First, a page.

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Project Re:form, Dismantling the longest Public Benefits application in America [DRAFT]

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Project Overview

Millions of Americans struggle to access critical government services each year, leading to many billions of dollars worth of allocated benefits left unclaimed. For residents, navigating complex bureaucracies feels overwhelming and dehumanizing. For government agencies, these services are highly inefficient to operate and often fail to deliver desired outcomes. Detroit-based design studio Civilla is on a mission to improve America’s government service delivery, starting with the public benefit system in our home state of Michigan.

Re:form is the State of Michigan's new, human-centered process of delivering vital government services to millions of residents. In partnership with the Michigan Department of Health & Human Services (MDHHS), Civilla worked with users to redesign the state’s public benefit application process from the ground up. The result is a drastically more efficient, humane experience for residents and millions of dollars in savings for the State of Michigan.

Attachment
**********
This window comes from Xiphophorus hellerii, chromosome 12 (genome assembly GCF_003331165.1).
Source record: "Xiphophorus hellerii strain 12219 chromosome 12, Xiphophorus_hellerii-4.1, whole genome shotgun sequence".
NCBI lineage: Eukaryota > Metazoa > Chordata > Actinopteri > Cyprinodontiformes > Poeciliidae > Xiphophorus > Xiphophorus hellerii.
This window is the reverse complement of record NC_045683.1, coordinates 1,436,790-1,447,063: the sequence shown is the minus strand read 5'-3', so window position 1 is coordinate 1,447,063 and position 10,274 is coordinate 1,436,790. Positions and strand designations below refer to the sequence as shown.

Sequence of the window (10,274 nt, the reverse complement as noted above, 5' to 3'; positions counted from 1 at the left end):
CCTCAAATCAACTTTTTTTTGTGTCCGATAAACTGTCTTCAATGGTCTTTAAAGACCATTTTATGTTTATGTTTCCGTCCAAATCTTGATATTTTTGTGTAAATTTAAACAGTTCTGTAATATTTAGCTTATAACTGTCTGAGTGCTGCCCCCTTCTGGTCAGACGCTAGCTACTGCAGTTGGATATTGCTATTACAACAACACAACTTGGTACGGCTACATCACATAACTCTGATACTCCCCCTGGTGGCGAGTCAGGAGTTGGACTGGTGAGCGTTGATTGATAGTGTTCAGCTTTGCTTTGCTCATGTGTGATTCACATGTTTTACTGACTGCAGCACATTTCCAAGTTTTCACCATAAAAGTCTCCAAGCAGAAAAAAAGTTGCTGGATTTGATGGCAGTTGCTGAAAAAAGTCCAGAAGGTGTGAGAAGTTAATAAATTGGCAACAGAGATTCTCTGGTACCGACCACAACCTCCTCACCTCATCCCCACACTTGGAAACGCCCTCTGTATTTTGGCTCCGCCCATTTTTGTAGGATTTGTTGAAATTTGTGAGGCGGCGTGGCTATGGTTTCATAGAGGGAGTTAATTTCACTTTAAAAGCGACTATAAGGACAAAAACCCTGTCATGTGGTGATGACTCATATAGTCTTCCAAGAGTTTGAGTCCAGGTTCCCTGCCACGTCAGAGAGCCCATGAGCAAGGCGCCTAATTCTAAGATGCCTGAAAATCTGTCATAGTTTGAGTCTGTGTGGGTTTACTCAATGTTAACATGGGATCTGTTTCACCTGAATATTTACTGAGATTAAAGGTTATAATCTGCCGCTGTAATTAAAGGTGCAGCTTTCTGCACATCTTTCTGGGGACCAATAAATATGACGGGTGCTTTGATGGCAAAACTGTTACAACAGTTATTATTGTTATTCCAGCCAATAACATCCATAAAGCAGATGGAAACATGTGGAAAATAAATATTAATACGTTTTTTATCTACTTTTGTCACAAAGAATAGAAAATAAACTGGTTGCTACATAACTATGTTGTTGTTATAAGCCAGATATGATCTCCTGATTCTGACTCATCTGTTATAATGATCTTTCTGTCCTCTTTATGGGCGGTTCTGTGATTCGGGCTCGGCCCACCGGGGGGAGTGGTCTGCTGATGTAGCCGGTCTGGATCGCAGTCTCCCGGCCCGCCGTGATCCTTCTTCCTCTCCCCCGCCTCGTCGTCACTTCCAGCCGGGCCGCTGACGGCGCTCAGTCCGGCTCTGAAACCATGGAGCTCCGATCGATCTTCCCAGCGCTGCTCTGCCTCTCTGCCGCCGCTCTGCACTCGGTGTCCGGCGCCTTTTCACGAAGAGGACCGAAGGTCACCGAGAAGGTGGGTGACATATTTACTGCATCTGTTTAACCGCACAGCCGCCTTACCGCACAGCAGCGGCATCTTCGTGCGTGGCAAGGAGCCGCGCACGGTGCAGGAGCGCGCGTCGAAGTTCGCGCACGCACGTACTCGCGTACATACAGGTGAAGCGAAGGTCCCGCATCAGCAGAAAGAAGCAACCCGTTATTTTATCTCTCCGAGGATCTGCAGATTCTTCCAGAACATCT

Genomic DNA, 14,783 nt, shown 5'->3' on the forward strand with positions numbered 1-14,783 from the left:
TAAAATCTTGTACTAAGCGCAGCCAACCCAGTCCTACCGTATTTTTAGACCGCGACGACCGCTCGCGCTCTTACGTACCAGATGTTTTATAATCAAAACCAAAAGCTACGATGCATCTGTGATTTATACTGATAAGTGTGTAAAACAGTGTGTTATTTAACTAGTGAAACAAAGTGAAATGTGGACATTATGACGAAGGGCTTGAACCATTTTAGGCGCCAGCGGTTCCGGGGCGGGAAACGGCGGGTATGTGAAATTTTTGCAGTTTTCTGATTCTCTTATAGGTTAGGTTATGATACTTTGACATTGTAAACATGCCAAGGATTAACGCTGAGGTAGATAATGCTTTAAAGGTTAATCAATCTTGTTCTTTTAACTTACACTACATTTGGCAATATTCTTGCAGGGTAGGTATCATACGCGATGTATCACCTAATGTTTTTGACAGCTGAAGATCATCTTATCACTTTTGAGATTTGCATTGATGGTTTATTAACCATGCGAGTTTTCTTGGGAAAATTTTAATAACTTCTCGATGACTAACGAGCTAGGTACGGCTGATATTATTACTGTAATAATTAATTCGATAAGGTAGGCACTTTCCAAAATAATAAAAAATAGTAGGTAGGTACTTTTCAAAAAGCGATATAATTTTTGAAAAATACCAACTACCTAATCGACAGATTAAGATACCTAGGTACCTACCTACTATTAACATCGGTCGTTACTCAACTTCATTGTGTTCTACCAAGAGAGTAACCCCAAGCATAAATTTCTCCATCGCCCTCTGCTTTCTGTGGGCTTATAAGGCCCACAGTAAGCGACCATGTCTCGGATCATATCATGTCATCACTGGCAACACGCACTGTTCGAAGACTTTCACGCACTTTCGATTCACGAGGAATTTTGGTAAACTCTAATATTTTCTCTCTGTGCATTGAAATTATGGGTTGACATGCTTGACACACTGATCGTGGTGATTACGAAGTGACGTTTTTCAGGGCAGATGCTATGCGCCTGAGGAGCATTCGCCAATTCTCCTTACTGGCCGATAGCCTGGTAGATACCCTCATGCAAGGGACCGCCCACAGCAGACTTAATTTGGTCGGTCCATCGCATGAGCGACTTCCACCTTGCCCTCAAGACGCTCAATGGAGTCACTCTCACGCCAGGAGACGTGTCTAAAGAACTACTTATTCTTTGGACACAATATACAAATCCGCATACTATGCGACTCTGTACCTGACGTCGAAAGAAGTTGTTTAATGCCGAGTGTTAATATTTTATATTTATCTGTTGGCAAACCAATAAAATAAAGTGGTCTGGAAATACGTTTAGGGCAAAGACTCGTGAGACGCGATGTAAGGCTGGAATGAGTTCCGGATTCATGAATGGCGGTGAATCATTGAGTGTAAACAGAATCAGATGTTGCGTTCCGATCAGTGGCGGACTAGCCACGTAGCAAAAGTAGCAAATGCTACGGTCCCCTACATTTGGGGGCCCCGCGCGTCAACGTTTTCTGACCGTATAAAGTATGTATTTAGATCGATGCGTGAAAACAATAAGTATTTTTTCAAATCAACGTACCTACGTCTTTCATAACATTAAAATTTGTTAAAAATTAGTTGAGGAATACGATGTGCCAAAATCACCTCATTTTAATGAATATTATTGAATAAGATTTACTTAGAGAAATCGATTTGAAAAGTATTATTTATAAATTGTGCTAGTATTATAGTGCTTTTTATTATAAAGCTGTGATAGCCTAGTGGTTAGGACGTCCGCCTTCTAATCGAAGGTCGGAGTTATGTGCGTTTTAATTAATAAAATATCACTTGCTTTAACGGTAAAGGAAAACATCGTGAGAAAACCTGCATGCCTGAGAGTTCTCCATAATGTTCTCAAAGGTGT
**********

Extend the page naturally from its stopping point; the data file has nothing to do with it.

Project Commissioner

Michigan Department of Health and Human Services (MDHHS)

Project Creator

Civilla

Team

Lena Selzer, Design Director
Michael Brennan, CEO
Gaby Dorantes, Business Director
Sam Brennan, Design Research Lead
Adam Selzer, COO
Many, many members of the Civilla Family

Project Brief

The Michigan Department of Health and Human Services (MDHHS) touches nearly every Michigan resident through a wide variety of programs and services. The largest of these programs support over 2.6 million Michigan residents through healthcare, food, income, child care, and emergency relief services.

Yet the application for these programs (known as the DHS-1171) was a 64 pages long and hadn’t been overhauled in over three decades. It was infamously complex and invasive, asking questions such as “What was the date of conception?” for each child in a household.

Convinced there was a better way, Civilla began meeting with local residents and caseworkers to hear their stories about navigating the Michigan’s public benefits system. These stories were both harrowing and inspirational, and revealed that the DHS-1171 was often the biggest hurdle to receiving the state’s most critical, life-and-death services. We also learned Michigan’s application was the longest of its kind in America.